Brazil to retaliate unilaterally in trade disputes as WTO body stalled

·2 min read

BRASILIA, Jan 26 (Reuters) - Brazilian President Jair Bolsonaro has signed an executive order allowing the country to retaliate unilaterally in trade disputes if hearings are stalled at the World Trade Organization (WTO), the official gazette showed on Thursday.

Brazil's government said the move was as a result of the WTO's Appellate Body effectively ceasing work because the United States has blocked new appointments - meaning it does not have any adjudicators to rule on cases and appeals are left in a legal void.

Countries that have lost trade disputes to Brazil are "exempted from the consequences for an indefinite time simply because their appeals will not be analyzed", the government said.

According to a statement from Bolsonaro's office, the executive order will allow Brazil to put in place favorable decisions that it got at the WTO but were not yet implemented due to the appellate body's issues.

A source at Brazil's Economy Ministry said the move opens the way for the country to unilaterally retaliate against India and Indonesia in trade disputes regarding sugar and poultry, respectively.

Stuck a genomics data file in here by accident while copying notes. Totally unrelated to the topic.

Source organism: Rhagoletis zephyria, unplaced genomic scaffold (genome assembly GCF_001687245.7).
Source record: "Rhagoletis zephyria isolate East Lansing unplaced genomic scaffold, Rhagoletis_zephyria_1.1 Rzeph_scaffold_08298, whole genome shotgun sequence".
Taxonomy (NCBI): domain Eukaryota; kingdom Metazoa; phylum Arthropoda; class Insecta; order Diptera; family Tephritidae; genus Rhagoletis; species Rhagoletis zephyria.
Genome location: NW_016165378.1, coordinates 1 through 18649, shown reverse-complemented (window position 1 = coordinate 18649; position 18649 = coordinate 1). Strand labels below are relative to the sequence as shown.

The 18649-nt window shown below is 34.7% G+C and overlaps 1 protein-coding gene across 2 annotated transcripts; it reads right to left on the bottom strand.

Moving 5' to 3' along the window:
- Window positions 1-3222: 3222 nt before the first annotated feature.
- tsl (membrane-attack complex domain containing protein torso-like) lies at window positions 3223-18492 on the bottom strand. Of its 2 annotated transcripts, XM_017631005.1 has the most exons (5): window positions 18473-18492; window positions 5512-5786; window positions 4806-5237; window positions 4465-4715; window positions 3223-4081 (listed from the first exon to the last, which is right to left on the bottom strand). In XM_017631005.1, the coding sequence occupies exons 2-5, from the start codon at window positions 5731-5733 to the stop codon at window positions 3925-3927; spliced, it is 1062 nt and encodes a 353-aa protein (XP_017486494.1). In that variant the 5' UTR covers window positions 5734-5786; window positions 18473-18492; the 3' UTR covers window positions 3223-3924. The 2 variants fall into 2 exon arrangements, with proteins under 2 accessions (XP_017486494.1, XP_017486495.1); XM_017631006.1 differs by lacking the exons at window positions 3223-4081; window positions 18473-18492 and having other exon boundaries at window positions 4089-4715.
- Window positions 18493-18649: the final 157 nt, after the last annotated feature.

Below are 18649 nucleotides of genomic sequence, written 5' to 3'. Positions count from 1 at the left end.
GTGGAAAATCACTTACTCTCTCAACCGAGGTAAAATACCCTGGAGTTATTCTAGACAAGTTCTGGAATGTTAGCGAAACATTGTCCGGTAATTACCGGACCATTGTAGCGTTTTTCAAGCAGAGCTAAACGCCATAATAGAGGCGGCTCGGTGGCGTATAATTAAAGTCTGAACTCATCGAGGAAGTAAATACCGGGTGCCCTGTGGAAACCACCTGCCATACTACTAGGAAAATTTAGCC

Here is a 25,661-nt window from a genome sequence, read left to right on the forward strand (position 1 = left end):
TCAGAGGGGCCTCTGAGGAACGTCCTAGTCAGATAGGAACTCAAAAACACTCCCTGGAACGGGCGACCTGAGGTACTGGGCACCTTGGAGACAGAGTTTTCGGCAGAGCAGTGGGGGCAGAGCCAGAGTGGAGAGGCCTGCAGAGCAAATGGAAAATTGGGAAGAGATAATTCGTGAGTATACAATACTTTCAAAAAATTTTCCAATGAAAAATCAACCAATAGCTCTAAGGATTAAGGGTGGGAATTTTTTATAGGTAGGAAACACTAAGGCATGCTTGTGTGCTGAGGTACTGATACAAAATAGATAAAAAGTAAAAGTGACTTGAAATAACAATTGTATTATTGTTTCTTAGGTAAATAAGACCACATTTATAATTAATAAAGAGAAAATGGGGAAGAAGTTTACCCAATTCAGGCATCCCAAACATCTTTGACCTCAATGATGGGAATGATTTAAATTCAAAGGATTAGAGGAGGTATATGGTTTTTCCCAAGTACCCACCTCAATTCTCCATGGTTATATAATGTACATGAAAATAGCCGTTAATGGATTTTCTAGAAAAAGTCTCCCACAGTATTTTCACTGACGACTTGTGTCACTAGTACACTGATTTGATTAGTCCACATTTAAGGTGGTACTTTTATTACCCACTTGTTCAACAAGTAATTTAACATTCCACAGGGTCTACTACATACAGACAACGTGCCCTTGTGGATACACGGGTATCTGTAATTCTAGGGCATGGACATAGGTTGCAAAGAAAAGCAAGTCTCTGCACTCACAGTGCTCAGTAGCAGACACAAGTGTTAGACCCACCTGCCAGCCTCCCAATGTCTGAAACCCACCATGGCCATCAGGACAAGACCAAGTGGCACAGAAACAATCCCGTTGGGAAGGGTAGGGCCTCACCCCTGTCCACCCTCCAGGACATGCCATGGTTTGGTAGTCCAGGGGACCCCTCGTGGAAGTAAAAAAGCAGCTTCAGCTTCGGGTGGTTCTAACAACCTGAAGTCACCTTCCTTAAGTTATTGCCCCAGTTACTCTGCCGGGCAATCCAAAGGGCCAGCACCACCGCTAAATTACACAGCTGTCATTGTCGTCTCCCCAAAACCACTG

Brazil has signed up to an interim appeals system with a number of other members, including the European Union and China, but countries such as India, Indonesia and the United States have not joined in - effectively blocking any settlements.

In December, a WTO panel ruled in favor of Brazil, Australia and Guatemala in their 2019 trade disputes with India over sugar subsidies and asked New Delhi to conform with global rules, but the Asian country later said it would appeal the decision.

Brazil was also waiting for Indonesia to adopt recommendations made by a panel after a dispute over the chicken market. Brazil requested WTO consultations with Indonesia back in 2014 concerning measures blocking its access to that market.

The South American country won the dispute, but Indonesia requested "a reasonable period of time" to adopt its recommendations and in December 2020 appealed to the WTO's appellate body.

"For now, these are the only two countries against which we have won trade disputes but ended up appealing to the appellate body," the source said. (Reporting by Marcela Ayres in Brasilia; Additional reporting and writing by Gabriel Araujo in Sao Paulo and Philip Blenkinsop in Brussels; Editing by Alison Williams)

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